Viking's unlucky trip to Dorset

4:44 PM

In 2009 during the construction of the Weymouth Relief Road in Dorset archaeologists from Oxford made one of the most exciting, and disturbing, archaeological discoveries in Britain in recent years.

They have found a mass grave of 54 skeletons and 51 heads of men executed some time between AD 910 and 1030. Naked, beheaded, and tangled, the bodies of 51 young males  have been identified as brutally slain Vikings. For more than 1,000 years this bloody roadside act was forgotten, one of many atrocities in the long and violent struggle between the Anglo-Saxons and the Norse invaders. On November 13, A.D. 1002, Æthelred Unræd, ruler of the English kingdom of Wessex, “ordered slain all the Danish men who were in England,” according to a royal charter. This drastic step was not taken on a whim, but was the product of 200 years of Anglo-Saxon frustration and fear.

The 54 skeletons were all of males, almost all aged from their late teens to around 25 years old, with a handful of older individuals. They had all been killed at the same time with a large, very sharp weapon such as a sword. They had not been cleanly killed, as many of them had suffered multiple blows to the vertebrae, jawbones and skulls. One man had his hands sliced through, suggesting that he had attempted to grab the sword as it was being swung towards him.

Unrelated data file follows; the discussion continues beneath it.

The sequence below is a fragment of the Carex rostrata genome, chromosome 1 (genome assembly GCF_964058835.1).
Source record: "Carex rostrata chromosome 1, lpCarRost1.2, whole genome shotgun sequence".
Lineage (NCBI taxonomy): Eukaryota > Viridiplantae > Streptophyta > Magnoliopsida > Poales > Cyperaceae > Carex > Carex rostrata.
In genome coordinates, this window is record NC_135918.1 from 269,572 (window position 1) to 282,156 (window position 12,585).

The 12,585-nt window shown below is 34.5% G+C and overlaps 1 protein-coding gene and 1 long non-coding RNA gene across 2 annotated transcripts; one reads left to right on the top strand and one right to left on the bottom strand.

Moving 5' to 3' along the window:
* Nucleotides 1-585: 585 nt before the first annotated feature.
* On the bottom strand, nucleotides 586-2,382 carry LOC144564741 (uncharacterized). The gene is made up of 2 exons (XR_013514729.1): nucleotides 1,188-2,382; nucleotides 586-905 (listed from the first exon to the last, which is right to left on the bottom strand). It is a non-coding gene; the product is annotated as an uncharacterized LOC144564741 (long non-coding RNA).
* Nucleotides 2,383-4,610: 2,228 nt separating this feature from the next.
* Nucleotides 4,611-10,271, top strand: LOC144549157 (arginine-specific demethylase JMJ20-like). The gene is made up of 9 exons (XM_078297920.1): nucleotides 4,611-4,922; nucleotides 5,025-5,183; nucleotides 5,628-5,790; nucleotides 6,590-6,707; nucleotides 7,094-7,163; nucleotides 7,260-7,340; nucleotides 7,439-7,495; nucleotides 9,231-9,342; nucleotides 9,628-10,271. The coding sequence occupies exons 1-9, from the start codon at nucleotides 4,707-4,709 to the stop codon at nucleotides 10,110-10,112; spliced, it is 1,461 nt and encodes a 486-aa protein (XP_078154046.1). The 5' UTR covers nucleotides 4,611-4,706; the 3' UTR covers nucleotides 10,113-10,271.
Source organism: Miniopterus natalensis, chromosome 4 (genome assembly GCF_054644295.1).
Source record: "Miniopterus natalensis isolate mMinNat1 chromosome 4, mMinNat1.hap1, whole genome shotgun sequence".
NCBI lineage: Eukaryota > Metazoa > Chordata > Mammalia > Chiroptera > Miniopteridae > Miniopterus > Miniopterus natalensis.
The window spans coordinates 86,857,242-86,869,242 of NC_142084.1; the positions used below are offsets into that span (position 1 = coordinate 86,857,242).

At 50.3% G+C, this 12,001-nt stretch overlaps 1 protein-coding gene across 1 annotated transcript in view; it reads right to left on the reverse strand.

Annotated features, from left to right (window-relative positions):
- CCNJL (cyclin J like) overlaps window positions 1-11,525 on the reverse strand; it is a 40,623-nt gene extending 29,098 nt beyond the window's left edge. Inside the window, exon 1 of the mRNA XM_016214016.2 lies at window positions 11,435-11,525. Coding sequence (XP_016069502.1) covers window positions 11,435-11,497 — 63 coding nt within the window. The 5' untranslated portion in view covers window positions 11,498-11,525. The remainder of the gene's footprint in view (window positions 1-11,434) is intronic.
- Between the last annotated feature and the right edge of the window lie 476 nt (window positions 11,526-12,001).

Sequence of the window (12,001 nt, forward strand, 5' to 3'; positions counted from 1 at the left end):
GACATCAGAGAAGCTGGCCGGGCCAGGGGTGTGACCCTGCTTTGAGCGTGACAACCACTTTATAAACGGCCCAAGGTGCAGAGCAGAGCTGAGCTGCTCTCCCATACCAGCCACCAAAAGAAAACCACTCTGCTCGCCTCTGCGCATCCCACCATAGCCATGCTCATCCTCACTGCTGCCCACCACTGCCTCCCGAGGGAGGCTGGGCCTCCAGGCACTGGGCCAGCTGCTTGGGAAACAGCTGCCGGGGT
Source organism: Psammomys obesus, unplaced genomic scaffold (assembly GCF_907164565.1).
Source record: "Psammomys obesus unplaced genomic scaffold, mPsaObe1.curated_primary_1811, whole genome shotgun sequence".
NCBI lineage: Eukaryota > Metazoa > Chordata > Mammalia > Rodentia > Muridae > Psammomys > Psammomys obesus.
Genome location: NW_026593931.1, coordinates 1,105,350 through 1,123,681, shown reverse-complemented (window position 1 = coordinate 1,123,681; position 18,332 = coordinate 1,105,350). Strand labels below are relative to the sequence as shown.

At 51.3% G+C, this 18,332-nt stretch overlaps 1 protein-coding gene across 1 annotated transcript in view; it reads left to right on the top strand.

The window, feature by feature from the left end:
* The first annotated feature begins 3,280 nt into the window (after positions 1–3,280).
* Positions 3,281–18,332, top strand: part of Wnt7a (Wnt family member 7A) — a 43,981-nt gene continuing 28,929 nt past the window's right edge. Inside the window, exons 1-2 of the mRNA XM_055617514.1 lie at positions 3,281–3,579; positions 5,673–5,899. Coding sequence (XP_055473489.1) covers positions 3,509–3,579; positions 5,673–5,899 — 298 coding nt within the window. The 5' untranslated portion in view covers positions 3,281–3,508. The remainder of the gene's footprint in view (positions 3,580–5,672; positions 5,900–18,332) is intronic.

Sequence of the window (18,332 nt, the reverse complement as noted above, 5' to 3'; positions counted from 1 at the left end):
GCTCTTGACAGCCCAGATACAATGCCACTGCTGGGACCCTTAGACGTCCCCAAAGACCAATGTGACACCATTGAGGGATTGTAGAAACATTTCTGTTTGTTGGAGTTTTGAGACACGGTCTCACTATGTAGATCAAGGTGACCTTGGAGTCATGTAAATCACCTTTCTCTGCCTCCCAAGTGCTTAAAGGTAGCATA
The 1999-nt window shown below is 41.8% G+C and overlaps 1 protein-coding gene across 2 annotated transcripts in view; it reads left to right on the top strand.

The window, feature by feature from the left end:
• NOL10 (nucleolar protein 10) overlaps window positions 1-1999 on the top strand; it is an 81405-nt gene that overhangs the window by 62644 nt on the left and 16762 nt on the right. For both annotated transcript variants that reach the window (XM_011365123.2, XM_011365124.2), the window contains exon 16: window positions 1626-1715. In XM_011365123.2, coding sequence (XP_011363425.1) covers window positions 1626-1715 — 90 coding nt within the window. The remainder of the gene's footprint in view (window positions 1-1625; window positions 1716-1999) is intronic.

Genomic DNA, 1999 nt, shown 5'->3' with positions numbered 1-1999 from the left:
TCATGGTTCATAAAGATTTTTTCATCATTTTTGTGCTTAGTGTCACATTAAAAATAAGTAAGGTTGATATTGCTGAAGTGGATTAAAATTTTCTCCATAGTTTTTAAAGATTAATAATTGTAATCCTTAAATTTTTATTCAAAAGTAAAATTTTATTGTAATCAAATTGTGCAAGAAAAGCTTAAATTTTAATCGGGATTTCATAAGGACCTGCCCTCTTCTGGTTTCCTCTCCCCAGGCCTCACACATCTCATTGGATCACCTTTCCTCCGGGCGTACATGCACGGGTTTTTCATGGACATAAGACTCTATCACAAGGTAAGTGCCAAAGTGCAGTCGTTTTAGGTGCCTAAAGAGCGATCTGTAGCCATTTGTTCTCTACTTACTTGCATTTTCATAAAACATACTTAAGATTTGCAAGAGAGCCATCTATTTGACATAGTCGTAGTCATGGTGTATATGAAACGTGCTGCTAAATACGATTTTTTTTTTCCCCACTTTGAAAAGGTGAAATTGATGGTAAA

They had no obvious battle wounds and were most likely captives. Judging from the lack of any remains of clothing or other possessions, they had probably been naked when they were thrown into the pit. There are more bodies than skulls, suggesting that a couple of the heads – perhaps of high-ranking individuals – were kept as souvenirs or put on stakes.

A chemical analysis of teeth from ten of the men showed they grew up in countries where the climate is far colder than Britain - with one individual thought to have come from within the Arctic Circle. Now we know that they were Viking mercenaries. We know that for their teeth, which some of them had grooves filed into his two front teeth. Archaeologists think it may have been designed to frighten opponents or show status as a great fighter. This is a typical for Jomsvikings, a group of warriors from eastern Denmark who were feared across Europe and became so notorious they spawned their own saga. The Jomsvikings were forbidden from showing fear, and if executed would request to face the blow as proof of their bravery.

Few kilometers from the mass execution archaeologist have found helmet, axe and jawbone belonging to high rank Viking. There is a speculation that it's one of three missing heads from the Dorset execution. Maybe a leader of band whose head was taken as a trophy? Dating of the helmet gave us an answer that it's highly possible. 

Not only is it one of the most dramatic Viking finds of recent years, it is particularly important in providing a very different perspective to the usual view of Viking military success in England in that period

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